“Flowers for the Fallen” Short Story

Though I probably didn’t need to get distracted by a writing prompt this weekend, sometimes inspiration can’t be discouraged. I opted to go ahead and write a short piece for my friend Ray’s picture prompt (found here: First ever Ray-Sponsored Writing Picture Prompt!). Even though it’s a couple weeks late. And even though I may not have needed a short piece to distract from my larger projects. I just couldn’t help but enjoy writing it all the same. I hope you enjoy.


He affixed more than just a handful of flowers to the wall. He collected all the pain and grief in his mind and appended every petal to a memory. After all, the memories were the greatest burden to carry, and a painful burden. He was a coward; instead of holding her forever in his thoughts, he would rather forget her. He would rather leave her there with the flowers on the ledge where he had last seen her.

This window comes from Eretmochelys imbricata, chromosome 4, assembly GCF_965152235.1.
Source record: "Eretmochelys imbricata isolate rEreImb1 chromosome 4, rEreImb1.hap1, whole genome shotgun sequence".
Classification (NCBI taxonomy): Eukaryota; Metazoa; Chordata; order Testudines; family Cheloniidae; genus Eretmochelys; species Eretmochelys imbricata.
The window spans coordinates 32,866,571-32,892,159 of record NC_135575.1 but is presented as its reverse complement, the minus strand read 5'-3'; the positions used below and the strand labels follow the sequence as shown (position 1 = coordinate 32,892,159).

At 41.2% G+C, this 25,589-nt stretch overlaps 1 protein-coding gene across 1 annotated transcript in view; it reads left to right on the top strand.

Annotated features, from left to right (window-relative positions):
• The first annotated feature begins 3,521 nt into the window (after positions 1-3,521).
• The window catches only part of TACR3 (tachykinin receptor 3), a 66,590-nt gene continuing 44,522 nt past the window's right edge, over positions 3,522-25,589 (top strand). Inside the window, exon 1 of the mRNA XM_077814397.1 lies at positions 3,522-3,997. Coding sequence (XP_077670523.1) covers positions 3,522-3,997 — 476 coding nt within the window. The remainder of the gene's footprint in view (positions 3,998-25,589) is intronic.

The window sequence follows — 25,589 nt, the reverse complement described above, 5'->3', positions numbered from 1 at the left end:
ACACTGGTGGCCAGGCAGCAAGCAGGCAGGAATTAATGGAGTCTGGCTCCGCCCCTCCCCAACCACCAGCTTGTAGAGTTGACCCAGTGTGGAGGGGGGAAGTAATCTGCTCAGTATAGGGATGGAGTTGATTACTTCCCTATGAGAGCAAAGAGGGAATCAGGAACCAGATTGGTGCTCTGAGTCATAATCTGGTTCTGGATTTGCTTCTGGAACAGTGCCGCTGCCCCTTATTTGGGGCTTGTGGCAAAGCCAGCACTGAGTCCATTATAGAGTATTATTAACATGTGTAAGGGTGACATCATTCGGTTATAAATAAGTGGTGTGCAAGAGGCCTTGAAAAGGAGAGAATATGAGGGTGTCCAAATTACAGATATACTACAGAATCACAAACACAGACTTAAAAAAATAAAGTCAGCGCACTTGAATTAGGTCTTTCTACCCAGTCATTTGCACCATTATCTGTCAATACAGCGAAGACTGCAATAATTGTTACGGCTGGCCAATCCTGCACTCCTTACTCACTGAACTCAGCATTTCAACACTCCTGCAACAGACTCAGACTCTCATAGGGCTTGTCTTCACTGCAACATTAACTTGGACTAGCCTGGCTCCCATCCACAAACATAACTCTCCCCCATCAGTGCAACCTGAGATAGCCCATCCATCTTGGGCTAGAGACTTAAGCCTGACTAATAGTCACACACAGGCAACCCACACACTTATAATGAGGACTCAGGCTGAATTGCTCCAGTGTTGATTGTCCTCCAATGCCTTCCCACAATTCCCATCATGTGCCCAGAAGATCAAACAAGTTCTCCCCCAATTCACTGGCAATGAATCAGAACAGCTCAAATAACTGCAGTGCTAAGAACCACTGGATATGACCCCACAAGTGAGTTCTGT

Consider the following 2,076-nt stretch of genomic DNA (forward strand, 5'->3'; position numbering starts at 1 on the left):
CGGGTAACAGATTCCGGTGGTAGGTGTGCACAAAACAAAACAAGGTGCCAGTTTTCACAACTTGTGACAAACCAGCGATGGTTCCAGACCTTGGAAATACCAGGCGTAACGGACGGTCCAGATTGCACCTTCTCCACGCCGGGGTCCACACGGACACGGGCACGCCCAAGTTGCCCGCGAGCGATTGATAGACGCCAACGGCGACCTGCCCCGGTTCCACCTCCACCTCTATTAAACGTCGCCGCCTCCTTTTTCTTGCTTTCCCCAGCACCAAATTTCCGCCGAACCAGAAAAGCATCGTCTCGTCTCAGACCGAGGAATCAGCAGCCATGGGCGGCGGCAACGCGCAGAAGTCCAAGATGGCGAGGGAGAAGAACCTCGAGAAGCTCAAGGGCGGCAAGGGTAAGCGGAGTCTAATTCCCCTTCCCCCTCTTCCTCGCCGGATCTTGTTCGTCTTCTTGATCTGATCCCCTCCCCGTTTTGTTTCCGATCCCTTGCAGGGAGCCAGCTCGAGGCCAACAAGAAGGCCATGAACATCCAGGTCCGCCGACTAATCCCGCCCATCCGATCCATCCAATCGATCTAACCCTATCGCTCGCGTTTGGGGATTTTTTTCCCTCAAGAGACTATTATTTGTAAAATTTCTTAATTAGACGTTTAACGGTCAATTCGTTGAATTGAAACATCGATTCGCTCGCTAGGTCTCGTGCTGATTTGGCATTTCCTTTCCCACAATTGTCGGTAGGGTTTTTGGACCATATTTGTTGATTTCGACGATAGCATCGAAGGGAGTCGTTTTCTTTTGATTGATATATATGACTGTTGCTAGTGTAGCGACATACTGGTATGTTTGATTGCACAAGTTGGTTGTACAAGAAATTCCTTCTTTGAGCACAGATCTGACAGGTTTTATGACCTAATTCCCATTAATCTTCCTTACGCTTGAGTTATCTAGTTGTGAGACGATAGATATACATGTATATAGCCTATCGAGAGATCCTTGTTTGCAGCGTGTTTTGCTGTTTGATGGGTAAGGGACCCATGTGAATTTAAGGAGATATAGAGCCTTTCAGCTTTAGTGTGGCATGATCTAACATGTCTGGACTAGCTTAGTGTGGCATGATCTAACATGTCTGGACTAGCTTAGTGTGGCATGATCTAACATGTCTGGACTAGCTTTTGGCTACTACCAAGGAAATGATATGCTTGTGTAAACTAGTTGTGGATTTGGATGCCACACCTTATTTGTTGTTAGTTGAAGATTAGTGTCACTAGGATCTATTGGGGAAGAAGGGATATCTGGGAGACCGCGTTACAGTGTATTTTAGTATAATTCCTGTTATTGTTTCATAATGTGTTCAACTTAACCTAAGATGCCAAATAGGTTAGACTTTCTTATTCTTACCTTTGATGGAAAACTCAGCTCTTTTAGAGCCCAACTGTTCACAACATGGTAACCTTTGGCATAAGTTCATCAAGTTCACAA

Hesitantly, his fingers brushed the stems one last time, lingering on the leaves that were soon sure to die. Which was fine, really. Maybe when the last of the colorful plants finally died, the memories would die with them. He would be free from the burden of her. With a wistful smile, he turned and fled the room.

Every step of the stairs took him further from her. Pounding footsteps echoed around the stone walls. So that he might not hear her voice crying out after him, he focused on the sound of his feet. The confining stairwell expanded suddenly into the glorious, candlelit sanctuary. Even just standing in the room purged his wrongs from him, cleansed him of her. To be sure, he moved to the water basin standing sentry at the towering doors of the cathedral.

“Forgive me Father, for I have sinned,” he mumbled, dipping his fingers in the water and raising them into a cross. As his hand crossed back to his heart, peace settled in his veins. The holy water absolved him of her. Without her, he could finally become all he was meant to be. Without her, he could be happy.